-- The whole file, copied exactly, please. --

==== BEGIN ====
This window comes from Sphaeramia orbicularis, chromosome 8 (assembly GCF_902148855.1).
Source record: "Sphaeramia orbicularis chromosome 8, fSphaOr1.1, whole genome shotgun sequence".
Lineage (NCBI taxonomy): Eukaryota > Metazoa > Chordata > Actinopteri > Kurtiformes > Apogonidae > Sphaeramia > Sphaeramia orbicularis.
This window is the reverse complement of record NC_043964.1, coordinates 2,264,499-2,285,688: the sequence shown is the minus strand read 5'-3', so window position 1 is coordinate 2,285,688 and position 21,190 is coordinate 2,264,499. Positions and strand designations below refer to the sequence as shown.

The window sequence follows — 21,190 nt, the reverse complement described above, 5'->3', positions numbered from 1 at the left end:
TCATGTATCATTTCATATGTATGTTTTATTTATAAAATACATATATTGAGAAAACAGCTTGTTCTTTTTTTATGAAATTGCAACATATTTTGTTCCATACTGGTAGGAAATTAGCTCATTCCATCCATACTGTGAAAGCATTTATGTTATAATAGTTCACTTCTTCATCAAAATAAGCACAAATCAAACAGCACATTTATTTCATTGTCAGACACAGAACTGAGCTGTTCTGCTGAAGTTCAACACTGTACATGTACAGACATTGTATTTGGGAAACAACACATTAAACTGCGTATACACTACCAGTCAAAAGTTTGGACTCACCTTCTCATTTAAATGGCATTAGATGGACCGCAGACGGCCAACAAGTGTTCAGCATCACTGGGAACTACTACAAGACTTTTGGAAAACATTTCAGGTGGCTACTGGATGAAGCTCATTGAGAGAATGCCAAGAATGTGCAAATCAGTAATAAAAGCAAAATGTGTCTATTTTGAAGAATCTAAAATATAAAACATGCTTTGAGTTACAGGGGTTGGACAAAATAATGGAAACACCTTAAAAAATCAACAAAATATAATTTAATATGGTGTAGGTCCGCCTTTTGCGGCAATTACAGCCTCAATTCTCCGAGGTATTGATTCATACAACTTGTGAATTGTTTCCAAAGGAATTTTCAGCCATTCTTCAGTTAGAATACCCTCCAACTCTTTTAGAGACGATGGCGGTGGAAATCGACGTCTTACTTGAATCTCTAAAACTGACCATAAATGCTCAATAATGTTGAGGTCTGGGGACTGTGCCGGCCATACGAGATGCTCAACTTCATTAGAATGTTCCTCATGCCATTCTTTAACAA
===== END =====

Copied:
This window comes from Sphaeramia orbicularis, chromosome 8 (assembly GCF_902148855.1).
Source record: "Sphaeramia orbicularis chromosome 8, fSphaOr1.1, whole genome shotgun sequence".
Lineage (NCBI taxonomy): Eukaryota > Metazoa > Chordata > Actinopteri > Kurtiformes > Apogonidae > Sphaeramia > Sphaeramia orbicularis.
This window is the reverse complement of record NC_043964.1, coordinates 2,264,499-2,285,688: the sequence shown is the minus strand read 5'-3', so window position 1 is coordinate 2,285,688 and position 21,190 is coordinate 2,264,499. Positions and strand designations below refer to the sequence as shown.

The window sequence follows — 21,190 nt, the reverse complement described above, 5'->3', positions numbered from 1 at the left end:
TCATGTATCATTTCATATGTATGTTTTATTTATAAAATACATATATTGAGAAAACAGCTTGTTCTTTTTTTATGAAATTGCAACATATTTTGTTCCATACTGGTAGGAAATTAGCTCATTCCATCCATACTGTGAAAGCATTTATGTTATAATAGTTCACTTCTTCATCAAAATAAGCACAAATCAAACAGCACATTTATTTCATTGTCAGACACAGAACTGAGCTGTTCTGCTGAAGTTCAACACTGTACATGTACAGACATTGTATTTGGGAAACAACACATTAAACTGCGTATACACTACCAGTCAAAAGTTTGGACTCACCTTCTCATTTAAATGGCATTAGATGGACCGCAGACGGCCAACAAGTGTTCAGCATCACTGGGAACTACTACAAGACTTTTGGAAAACATTTCAGGTGGCTACTGGATGAAGCTCATTGAGAGAATGCCAAGAATGTGCAAATCAGTAATAAAAGCAAAATGTGTCTATTTTGAAGAATCTAAAATATAAAACATGCTTTGAGTTACAGGGGTTGGACAAAATAATGGAAACACCTTAAAAAATCAACAAAATATAATTTAATATGGTGTAGGTCCGCCTTTTGCGGCAATTACAGCCTCAATTCTCCGAGGTATTGATTCATACAACTTGTGAATTGTTTCCAAAGGAATTTTCAGCCATTCTTCAGTTAGAATACCCTCCAACTCTTTTAGAGACGATGGCGGTGGAAATCGACGTCTTACTTGAATCTCTAAAACTGACCATAAATGCTCAATAATGTTGAGGTCTGGGGACTGTGCCGGCCATACGAGATGCTCAACTTCATTAGAATGTTCCTCATGCCATTCTTTAACAA